The CITIID-NIHR COVID-19 BioResource Collaboration 

Principal Investigators: Stephen Baker, John Bradley, Gordon Dougan, Ian Goodfellow, Ravi Gupta, Paul J Lehner, Paul A Lyons, Nicholas J Matheson, Kenneth GC Smith, M Estee Torok, Mark Toshner, Michael P Weekes

Infectious Diseases Department: Nicholas K Jones, Lucy Rivett, Matthew Routledge, Dominic Sparkes, Ben Warne

SARS-CoV-2 testing team: Josefin Bartholdson Scott, Claire Cormie, Sally Forrest, Harmeet Gill, Iain Kean, Mailis Maes, Joana Pereira-Dias, Nicola Reynolds, Sushmita Sridhar, Michelle Wantoch, Jamie Young

COG-UK Cambridge Sequencing Team: Sarah Caddy, Laura Caller, Theresa Feltwell, Grant Hall, William Hamilton, Myra Hosmillo, Charlotte Houldcroft, Aminu Jahun, Fahad Khokhar, Luke Meredith, Anna Yakovleva

NIHR BioResource: Helen Butcher, Daniela Caputo, Debra Clapham-Riley, Helen Dolling, Anita Furlong, Barbara Graves, Emma Le Gresley, Nathalie Kingston, Sofia Papadia, Hannah Stark, Kathleen E. Stirrups, Jennifer Webster

Research nurses: Joanna Calder, Julie Harris, Sarah Hewitt, Jane Kennet, Anne Meadows, Rebecca Rastall, Criona O,Brien, Jo Price, Cherry Publico, Jane Rowlands, Valentina Ruffolo, Hugo Tordesillas 

NIHR Cambridge Clinical Research Facility: Karen Brookes, Laura Canna, Isabel Cruz, Katie Dempsey, Anne Elmer, Naidine Escoffery, Stewart Fuller, Heather Jones, Carla Ribeiro, Caroline Saunders, Angela Wright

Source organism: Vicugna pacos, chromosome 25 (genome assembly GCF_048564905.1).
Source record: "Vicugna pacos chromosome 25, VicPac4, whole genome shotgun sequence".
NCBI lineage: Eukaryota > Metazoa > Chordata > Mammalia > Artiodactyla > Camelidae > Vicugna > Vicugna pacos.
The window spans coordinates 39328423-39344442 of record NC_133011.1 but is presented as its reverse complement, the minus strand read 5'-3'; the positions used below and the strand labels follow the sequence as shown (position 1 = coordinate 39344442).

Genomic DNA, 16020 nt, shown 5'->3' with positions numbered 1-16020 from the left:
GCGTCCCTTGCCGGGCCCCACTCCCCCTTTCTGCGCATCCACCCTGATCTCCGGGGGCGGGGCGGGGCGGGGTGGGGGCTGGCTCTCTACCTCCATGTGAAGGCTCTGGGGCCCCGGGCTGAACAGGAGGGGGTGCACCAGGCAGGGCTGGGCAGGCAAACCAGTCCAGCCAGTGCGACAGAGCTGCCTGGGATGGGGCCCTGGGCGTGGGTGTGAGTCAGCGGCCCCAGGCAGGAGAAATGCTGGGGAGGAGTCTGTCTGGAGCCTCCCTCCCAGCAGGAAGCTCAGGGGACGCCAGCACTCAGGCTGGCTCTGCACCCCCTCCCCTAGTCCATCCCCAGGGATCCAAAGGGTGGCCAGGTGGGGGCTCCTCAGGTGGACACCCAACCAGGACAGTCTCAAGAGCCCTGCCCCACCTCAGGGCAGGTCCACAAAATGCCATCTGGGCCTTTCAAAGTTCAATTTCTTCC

Cambridge Cancer Trial Centre: Rutendo Nyagumbo, Anne Roberts

Clinical Research Network Eastern: Ashlea Bucke, Simone Hargreaves, Danielle Johnson, Aileen Narcorda, Debbie Read, Christian Sparke, Lucy Warboys

Administrative staff, CUH: Kirsty Lagadu, Lenette Mactavous

CUH NHS Foundation Trust: Tim Gould, Tim Raine, Ashley Shaw

Cambridge Cancer Trials Centre: Claire Mather, Nicola Ramenatte, Anne-Laure Vallier

Legal/Ethics: Mary Kasanicki

CUH Improvement and Transformation Team: Penelope-Jane Eames, Chris McNicholas, Lisa Thake

Clinical Microbiology & Public Health Laboratory (PHE): Neil Bartholomew, Nick Brown, Martin Curran, Surendra Parmar, Hongyi Zhang

Occupational Health: Ailsa Bowring, Mark Ferris, Geraldine Martell, Natalie Quinnell, Giles Wright, Jo Wright

Health and Safety: Helen Murphy

Department of Medicine Sample Logistics: Benjamin J. Dunmore, Ekaterina Legchenko, Stefan Gräf, Christopher Huang, Josh Hodgson, Kelvin Hunter, Jennifer Martin, Federica Mescia, Ciara O’Donnell, Linda Pointon, Joy Shih, Rachel Sutcliffe, Tobias Tilly, Zhen Tong, Carmen Treacy, Jennifer Wood

Department of Medicine Sample Processing and Acquisition: Laura Bergamaschi, Ariana Betancourt, Georgie Bowyer, Aloka De Sa, Maddie Epping, Andrew Hinch, Oisin Huhn, Isobel Jarvis, Daniel Lewis, Joe Marsden, Simon McCallum, Francescsa Nice, Ommar Omarjee, Marianne Perera, Nika Romashova, Mateusz Strezlecki, Natalia Savoinykh Yarkoni, Lori Turner

Epic team/other computing support: Barrie Bailey, Afzal Chaudhry, Rachel Doughton, Chris Workman

Statistics/modelling: Richard J Samworth, Caroline Trotter

Ethics